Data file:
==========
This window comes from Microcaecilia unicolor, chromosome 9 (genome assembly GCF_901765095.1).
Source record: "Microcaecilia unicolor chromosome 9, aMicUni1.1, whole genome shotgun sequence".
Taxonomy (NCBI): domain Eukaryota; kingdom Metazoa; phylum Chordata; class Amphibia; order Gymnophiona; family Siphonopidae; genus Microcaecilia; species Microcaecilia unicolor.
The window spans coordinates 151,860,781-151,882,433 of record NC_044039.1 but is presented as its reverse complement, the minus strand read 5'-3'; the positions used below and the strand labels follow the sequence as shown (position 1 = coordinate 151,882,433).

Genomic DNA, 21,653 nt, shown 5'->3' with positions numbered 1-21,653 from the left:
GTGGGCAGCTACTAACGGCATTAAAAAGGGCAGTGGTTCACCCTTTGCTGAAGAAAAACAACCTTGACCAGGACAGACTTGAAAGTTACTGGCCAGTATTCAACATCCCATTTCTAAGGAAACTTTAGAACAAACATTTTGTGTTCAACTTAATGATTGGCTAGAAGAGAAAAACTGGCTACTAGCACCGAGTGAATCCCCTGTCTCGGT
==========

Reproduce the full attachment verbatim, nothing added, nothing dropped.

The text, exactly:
This window comes from Microcaecilia unicolor, chromosome 9 (genome assembly GCF_901765095.1).
Source record: "Microcaecilia unicolor chromosome 9, aMicUni1.1, whole genome shotgun sequence".
Taxonomy (NCBI): domain Eukaryota; kingdom Metazoa; phylum Chordata; class Amphibia; order Gymnophiona; family Siphonopidae; genus Microcaecilia; species Microcaecilia unicolor.
The window spans coordinates 151,860,781-151,882,433 of record NC_044039.1 but is presented as its reverse complement, the minus strand read 5'-3'; the positions used below and the strand labels follow the sequence as shown (position 1 = coordinate 151,882,433).

Genomic DNA, 21,653 nt, shown 5'->3' with positions numbered 1-21,653 from the left:
GTGGGCAGCTACTAACGGCATTAAAAAGGGCAGTGGTTCACCCTTTGCTGAAGAAAAACAACCTTGACCAGGACAGACTTGAAAGTTACTGGCCAGTATTCAACATCCCATTTCTAAGGAAACTTTAGAACAAACATTTTGTGTTCAACTTAATGATTGGCTAGAAGAGAAAAACTGGCTACTAGCACCGAGTGAATCCCCTGTCTCGGT